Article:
Glaucoma can affect anyone, regardless of his/her race, gender or family history. Because of this, everyone should be concerned with the potential damage Glaucoma could cause to their vision and life.
Regular eye examinations by a qualified eye provider, like the doctors at EyeHealth Northwest, are the only way to detect glaucoma in its early stages. Early detection could save your vision.
The following factors increase your risk of glaucoma:
- Increased eye pressure
- Family history of glaucoma (especially parents or siblings)
- African-American, Hispanic or Asian Descent
- Older than 45 years of age
- Severe Nearsightedness
- History of eye injury causing bleeding inside the eye
- Systemic health problems, including diabetes, migraine headaches, and poor circulation.
- Chronic use of medications containing steroids – especially eye drops/ointments, nasal sprays, inhalers or pills taken by mouth (examples include cortisone, prednisone).
African Americans are much more likely to go blind from glaucoma than Caucasians of the same age. The Glaucoma Research Foundation recommends that African-Americans should have a thorough eye exam every 1-2 years starting at age 35.
Angle closure glaucoma is much more common in those of Asian descent, as well as persons of Eskimo and Inuit descent. Early and regular eye examinations are recommended and must include Gonioscopy (a technique to determine if the anterior chamber angle is open or closed).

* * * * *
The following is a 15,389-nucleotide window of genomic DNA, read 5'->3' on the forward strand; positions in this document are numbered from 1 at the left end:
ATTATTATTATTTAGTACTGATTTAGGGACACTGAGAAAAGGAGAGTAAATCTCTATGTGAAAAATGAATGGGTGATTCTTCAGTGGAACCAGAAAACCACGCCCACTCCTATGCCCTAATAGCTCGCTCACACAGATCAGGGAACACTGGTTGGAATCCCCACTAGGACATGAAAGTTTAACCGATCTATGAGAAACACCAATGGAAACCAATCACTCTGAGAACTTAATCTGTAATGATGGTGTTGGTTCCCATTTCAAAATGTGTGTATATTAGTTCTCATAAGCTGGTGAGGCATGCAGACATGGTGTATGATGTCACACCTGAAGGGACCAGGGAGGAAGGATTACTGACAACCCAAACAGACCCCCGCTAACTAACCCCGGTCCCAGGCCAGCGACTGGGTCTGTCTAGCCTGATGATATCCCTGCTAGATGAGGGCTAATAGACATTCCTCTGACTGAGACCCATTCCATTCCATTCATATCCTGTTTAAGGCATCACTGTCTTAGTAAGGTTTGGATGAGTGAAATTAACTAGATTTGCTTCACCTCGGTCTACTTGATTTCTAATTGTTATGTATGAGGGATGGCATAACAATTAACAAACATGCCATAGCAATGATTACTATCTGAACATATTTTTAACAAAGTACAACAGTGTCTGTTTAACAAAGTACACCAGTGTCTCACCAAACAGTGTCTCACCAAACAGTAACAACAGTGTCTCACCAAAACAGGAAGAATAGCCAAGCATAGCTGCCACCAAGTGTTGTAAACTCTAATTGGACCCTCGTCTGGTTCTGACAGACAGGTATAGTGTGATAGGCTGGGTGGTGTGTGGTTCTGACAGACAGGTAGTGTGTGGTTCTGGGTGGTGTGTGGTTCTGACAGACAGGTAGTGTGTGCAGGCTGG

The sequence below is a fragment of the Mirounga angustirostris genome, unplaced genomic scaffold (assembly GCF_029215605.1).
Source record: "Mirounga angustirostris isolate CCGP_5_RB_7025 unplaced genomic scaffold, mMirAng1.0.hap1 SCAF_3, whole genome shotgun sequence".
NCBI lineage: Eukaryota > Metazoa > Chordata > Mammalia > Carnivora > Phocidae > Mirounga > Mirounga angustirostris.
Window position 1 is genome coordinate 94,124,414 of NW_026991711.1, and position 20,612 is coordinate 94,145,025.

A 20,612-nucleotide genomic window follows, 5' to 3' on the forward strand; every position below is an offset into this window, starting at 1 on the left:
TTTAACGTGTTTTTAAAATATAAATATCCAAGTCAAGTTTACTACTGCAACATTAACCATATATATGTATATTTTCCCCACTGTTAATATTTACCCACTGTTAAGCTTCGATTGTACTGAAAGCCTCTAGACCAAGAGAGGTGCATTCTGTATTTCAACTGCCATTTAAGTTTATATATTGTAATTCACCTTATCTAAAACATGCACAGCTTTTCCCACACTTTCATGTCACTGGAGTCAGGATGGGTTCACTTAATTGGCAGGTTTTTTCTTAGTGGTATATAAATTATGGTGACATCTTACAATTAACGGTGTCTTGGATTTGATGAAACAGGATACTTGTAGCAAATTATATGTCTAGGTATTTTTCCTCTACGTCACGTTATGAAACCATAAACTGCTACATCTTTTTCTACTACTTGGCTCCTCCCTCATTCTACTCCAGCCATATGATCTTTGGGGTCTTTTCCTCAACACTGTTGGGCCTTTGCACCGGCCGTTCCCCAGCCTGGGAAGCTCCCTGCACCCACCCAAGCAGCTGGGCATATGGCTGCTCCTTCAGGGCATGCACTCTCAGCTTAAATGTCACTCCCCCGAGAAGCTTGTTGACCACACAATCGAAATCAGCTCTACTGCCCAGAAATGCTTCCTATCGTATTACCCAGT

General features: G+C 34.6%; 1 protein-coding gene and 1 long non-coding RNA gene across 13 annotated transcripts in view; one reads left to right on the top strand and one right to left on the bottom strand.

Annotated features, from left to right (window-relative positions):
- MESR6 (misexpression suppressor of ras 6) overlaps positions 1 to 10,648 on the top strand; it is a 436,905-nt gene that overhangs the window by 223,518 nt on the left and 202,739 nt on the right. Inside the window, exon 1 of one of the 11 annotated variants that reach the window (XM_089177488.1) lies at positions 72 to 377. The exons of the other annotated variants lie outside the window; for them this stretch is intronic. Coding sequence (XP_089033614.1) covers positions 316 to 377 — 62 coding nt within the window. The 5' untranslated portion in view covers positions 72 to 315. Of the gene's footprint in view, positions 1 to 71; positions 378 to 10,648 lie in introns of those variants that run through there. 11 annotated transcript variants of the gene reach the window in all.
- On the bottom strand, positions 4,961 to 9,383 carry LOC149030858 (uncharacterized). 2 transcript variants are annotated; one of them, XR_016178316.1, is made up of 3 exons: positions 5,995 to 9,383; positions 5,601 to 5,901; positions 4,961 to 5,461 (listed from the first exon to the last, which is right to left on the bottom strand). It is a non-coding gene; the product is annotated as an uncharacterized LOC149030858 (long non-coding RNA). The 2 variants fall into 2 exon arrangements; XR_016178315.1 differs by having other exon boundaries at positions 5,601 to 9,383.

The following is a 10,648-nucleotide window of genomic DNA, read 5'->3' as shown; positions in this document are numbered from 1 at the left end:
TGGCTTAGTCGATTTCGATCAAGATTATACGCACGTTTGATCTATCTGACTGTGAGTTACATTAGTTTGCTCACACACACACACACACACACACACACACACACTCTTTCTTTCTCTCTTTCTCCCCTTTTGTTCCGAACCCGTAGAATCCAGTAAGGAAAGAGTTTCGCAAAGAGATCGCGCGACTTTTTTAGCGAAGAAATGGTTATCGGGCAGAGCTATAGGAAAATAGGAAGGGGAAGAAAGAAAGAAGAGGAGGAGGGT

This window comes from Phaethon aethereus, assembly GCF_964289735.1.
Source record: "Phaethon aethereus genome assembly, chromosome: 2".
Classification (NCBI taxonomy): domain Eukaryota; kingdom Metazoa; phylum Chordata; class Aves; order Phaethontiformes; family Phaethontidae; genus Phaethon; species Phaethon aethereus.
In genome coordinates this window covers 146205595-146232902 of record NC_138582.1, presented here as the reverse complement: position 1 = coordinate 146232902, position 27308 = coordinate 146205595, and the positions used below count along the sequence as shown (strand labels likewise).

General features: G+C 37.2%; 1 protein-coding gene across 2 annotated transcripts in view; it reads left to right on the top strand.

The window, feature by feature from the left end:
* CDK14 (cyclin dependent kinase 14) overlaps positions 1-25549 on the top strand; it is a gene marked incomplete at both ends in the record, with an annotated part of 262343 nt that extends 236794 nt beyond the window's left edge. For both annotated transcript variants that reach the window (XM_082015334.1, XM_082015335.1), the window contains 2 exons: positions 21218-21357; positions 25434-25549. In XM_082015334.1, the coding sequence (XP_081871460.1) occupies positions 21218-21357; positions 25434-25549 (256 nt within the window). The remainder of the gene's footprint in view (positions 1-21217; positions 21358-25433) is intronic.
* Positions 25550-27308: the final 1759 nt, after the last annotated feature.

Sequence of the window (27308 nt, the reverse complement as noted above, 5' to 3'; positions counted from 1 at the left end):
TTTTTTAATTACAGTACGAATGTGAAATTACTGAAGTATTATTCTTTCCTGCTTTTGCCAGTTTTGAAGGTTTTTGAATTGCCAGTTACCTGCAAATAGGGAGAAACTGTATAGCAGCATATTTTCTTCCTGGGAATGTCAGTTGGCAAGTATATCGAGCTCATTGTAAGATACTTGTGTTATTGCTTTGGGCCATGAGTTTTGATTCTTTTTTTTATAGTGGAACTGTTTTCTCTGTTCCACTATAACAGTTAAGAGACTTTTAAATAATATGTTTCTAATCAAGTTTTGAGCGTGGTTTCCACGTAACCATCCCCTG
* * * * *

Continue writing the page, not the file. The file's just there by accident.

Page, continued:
Recent research in large Hispanic populations has shown an increased risk of glaucoma similar to that already demonstrated for African-Americans. More information is needed in this area, but persons of Hispanic descent should have eye exams earlier and more frequently.
How often should I be checked for glaucoma?
Regular eye exams are the only way to find glaucoma before it causes severe vision loss. The physicians and surgeons at EyeHealth Northwest recommend the following guidelines, but you should be seen more frequently if you have any of the risk factors discussed above (at least once a year).
- Age 40 and under: Once every three years
- Age 40 – 65: Once every two years
- Age 65 and over: Annually